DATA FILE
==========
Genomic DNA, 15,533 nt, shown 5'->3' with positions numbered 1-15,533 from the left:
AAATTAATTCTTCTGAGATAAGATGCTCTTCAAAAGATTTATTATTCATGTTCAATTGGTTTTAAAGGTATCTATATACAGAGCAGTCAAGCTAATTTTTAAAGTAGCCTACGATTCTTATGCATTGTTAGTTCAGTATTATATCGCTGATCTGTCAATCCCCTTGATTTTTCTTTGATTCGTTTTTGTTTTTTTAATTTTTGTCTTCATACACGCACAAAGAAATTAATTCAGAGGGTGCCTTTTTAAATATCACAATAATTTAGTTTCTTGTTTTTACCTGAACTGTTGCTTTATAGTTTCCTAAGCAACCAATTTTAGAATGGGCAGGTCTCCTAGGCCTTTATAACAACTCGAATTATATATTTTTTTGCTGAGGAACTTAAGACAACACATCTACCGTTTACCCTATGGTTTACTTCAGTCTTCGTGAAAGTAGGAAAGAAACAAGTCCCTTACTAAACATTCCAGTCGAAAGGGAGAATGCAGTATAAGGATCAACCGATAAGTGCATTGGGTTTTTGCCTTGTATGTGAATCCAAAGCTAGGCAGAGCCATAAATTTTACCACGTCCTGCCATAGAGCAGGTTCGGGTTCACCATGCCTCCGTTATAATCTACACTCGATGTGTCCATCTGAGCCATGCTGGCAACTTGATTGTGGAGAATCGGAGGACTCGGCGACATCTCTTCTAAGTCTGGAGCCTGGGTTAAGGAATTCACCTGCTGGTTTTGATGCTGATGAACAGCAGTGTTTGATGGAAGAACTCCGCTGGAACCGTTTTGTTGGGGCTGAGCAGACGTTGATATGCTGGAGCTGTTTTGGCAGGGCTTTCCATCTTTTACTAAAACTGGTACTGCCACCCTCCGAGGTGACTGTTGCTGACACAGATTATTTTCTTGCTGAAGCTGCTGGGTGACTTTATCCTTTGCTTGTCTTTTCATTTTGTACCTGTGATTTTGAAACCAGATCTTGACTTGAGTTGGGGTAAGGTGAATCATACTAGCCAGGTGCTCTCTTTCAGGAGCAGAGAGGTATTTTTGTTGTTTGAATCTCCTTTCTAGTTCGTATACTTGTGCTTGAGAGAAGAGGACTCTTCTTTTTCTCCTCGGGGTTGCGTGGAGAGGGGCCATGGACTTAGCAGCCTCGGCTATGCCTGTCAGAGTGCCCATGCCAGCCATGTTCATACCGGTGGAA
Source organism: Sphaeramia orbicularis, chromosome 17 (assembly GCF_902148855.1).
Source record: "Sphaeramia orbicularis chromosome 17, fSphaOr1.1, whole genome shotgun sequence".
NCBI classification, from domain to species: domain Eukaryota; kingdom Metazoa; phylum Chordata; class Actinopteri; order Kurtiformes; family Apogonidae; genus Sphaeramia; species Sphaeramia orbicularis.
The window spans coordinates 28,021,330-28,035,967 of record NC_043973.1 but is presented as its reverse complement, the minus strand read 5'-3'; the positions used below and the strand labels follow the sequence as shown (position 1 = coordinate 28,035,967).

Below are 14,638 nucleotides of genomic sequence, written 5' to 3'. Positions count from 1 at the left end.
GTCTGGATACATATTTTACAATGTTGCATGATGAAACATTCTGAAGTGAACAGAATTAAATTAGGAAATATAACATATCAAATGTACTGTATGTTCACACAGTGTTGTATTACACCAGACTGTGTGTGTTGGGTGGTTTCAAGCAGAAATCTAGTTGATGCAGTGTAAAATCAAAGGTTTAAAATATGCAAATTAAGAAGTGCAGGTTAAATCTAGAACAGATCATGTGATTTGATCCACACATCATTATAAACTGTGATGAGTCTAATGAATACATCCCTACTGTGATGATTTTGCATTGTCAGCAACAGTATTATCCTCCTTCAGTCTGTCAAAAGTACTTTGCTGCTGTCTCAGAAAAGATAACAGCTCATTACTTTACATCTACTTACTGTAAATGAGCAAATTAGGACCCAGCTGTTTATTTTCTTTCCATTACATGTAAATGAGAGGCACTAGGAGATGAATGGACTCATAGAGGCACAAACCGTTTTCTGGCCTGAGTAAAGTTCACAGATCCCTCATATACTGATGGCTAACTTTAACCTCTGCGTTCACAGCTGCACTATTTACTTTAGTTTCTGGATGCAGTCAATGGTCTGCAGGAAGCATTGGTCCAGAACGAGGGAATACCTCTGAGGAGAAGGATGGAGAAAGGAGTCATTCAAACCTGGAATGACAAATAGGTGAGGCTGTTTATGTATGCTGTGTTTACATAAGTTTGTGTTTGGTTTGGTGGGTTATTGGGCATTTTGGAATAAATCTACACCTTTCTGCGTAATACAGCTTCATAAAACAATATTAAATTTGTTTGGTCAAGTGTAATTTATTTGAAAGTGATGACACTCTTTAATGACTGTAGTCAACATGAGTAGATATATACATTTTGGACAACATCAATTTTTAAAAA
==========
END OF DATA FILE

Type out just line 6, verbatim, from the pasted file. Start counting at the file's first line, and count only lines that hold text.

The window spans coordinates 28,021,330-28,035,967 of record NC_043973.1 but is presented as its reverse complement, the minus strand read 5'-3'; the positions used below and the strand labels follow the sequence as shown (position 1 = coordinate 28,035,967).